I recall RadioShack briefly sold a programmable scanner that was post-SBE Opti-Scan and pre-Bearcat210 and pre-Regency Touch K100/K500. It resembled a crystal scanner with channel indicator lights and lockout buttons. To program a channel, you manually selected the channel to be programmed, put it in program mode, and then used the channel lockout switches to program the binary coded decimal (BCD) digit for each digit of the frequency. It was a step up from the optically programmable scanners like the SBE Opti-Scan but predates fully keypad programmable scanners. I never owned one but suspect it was a PITA to program.
 

Remington12G

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I was watching Designated Survivor on Netflix, had BaoFengs like Sat Phones up to there ears. Also saw a few using some Motorola XTS models like phones in a few movies and shows, like mentioned, props. I will say that BBC show Bodyguard had Tetra radios that were actually programmed and working for their show.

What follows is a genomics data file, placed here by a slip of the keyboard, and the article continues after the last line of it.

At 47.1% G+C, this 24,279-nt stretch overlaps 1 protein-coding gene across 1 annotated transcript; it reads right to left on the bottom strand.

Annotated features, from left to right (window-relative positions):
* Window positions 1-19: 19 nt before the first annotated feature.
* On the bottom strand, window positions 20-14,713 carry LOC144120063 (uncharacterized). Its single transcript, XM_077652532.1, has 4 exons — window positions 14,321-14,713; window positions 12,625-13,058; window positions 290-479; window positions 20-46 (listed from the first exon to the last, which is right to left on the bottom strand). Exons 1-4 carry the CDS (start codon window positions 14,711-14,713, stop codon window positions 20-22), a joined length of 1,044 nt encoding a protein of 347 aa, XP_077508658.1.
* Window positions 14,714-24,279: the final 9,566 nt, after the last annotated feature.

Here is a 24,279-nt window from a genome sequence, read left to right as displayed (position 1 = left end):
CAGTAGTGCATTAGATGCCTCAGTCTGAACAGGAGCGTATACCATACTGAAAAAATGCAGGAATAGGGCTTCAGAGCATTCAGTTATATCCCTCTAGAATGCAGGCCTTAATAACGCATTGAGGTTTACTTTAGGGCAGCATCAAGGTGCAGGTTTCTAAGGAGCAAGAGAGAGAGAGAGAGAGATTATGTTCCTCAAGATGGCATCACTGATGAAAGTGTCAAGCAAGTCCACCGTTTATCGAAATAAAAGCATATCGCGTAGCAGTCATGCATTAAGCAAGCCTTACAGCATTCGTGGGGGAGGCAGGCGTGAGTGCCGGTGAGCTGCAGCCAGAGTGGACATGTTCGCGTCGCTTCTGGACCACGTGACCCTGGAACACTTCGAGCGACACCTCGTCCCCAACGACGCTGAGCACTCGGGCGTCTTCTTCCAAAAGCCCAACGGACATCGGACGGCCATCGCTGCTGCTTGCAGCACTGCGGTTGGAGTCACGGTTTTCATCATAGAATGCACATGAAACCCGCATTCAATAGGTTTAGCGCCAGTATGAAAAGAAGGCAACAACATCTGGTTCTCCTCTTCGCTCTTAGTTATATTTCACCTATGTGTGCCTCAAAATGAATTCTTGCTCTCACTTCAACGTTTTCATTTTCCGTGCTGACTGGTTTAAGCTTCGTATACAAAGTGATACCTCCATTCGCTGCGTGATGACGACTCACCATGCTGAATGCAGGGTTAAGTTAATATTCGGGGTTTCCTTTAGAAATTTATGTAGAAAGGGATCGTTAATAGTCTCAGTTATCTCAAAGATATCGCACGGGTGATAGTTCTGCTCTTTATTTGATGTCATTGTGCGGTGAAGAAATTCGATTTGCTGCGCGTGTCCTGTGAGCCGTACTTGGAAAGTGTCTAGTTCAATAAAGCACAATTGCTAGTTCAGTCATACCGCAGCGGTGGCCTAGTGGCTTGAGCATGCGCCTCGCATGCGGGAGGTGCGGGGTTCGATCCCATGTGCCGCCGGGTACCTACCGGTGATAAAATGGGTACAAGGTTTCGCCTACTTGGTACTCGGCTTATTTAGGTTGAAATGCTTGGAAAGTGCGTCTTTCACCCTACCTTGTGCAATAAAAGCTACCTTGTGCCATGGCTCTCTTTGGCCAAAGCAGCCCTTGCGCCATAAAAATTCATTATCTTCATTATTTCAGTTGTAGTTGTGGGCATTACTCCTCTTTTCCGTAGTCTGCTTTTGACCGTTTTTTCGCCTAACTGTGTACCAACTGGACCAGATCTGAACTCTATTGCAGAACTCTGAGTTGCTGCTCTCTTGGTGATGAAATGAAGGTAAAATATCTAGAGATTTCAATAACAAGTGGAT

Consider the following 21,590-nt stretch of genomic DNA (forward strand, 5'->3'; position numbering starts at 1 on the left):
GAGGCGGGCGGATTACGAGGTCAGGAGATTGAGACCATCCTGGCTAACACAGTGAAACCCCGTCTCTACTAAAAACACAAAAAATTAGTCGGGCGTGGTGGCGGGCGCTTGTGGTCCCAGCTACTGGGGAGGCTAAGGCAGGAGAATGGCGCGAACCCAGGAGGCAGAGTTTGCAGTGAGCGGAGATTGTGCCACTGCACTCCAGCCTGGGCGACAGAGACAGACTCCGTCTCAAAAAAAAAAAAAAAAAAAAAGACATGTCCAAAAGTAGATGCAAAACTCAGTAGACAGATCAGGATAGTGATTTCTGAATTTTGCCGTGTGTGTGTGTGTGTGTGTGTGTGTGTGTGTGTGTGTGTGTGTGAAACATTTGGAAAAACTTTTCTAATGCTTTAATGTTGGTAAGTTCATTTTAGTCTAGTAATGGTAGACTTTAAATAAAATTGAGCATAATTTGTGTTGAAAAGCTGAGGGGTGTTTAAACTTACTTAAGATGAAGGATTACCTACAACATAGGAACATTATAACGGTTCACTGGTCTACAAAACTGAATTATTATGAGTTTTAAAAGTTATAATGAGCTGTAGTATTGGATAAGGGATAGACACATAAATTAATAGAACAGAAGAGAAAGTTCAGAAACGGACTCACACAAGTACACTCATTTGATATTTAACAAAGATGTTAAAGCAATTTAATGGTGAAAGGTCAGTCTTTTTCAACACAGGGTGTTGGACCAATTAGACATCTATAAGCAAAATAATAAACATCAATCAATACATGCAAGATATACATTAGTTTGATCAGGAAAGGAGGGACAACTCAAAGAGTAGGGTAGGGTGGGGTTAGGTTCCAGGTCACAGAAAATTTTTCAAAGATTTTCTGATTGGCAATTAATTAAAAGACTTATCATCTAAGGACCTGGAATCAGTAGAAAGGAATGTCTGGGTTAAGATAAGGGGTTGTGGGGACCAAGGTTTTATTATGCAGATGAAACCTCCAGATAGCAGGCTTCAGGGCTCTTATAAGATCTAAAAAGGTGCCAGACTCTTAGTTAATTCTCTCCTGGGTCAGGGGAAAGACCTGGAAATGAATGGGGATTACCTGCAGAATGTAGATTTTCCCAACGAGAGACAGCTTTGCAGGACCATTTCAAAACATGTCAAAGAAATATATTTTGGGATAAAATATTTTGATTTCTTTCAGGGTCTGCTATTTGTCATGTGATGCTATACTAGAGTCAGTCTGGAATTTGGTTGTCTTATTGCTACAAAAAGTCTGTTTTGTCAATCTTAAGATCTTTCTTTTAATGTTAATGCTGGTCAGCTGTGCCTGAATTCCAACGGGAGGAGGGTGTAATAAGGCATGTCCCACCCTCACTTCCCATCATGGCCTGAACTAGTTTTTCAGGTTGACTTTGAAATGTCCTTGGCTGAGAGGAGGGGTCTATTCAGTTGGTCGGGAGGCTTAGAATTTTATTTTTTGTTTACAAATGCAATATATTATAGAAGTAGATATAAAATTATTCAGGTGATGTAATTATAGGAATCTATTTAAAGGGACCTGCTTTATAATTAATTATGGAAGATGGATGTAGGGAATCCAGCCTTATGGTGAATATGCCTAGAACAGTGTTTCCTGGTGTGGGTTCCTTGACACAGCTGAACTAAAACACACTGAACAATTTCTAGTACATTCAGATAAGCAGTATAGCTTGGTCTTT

GlobalNorth

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If it had the realism of a training film, you'd have to pay people to watch it and they'd still complain.

Put a cardboard box with a rubber duck antenna taped to it and speak into it, they'll call it TV entertainment.
 

DJ11DLN

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Old news. I've seen scanners, cheap kiddie walkie-talkies, Ham equipment, CB radios, and other stuff used as Public Safety comms in shows and movies so many times over the years that I've long since lost count. I do appreciate the rare ones that use actual LMR gear, even when they obviously didn't give the actors the faintest inkling of how it's actually supposed to be used. It's mostly become invisible to me; as someone else said, if you nit-pick entertainment media about stuff you have personal knowledge of, you'll drive yourself up the wall and around the bend.